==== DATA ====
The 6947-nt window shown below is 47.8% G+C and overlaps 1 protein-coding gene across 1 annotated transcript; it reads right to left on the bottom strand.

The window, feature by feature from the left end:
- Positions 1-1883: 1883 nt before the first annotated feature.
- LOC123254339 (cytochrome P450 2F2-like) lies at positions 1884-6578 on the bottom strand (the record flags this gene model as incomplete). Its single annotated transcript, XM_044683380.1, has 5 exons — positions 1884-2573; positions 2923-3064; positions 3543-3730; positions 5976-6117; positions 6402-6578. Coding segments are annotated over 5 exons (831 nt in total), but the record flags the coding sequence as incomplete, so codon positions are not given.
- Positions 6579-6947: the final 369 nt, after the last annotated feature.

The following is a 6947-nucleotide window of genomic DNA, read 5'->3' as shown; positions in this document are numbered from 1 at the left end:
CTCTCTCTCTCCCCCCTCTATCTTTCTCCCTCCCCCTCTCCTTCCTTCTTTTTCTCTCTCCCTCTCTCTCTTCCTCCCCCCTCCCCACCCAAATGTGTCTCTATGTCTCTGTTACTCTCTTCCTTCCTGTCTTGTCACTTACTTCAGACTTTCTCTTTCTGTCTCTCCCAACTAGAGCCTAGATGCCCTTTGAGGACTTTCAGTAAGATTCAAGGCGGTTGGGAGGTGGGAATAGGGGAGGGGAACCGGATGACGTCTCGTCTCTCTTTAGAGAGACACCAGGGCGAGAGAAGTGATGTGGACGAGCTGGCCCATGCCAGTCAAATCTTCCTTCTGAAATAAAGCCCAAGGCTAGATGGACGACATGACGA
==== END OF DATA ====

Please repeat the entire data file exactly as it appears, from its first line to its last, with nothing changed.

The 6947-nt window shown below is 47.8% G+C and overlaps 1 protein-coding gene across 1 annotated transcript; it reads right to left on the bottom strand.

The window, feature by feature from the left end:
- Positions 1-1883: 1883 nt before the first annotated feature.
- LOC123254339 (cytochrome P450 2F2-like) lies at positions 1884-6578 on the bottom strand (the record flags this gene model as incomplete). Its single annotated transcript, XM_044683380.1, has 5 exons — positions 1884-2573; positions 2923-3064; positions 3543-3730; positions 5976-6117; positions 6402-6578. Coding segments are annotated over 5 exons (831 nt in total), but the record flags the coding sequence as incomplete, so codon positions are not given.
- Positions 6579-6947: the final 369 nt, after the last annotated feature.

The following is a 6947-nucleotide window of genomic DNA, read 5'->3' as shown; positions in this document are numbered from 1 at the left end:
CTCTCTCTCTCCCCCCTCTATCTTTCTCCCTCCCCCTCTCCTTCCTTCTTTTTCTCTCTCCCTCTCTCTCTTCCTCCCCCCTCCCCACCCAAATGTGTCTCTATGTCTCTGTTACTCTCTTCCTTCCTGTCTTGTCACTTACTTCAGACTTTCTCTTTCTGTCTCTCCCAACTAGAGCCTAGATGCCCTTTGAGGACTTTCAGTAAGATTCAAGGCGGTTGGGAGGTGGGAATAGGGGAGGGGAACCGGATGACGTCTCGTCTCTCTTTAGAGAGACACCAGGGCGAGAGAAGTGATGTGGACGAGCTGGCCCATGCCAGTCAAATCTTCCTTCTGAAATAAAGCCCAAGGCTAGATGGACGACATGACGA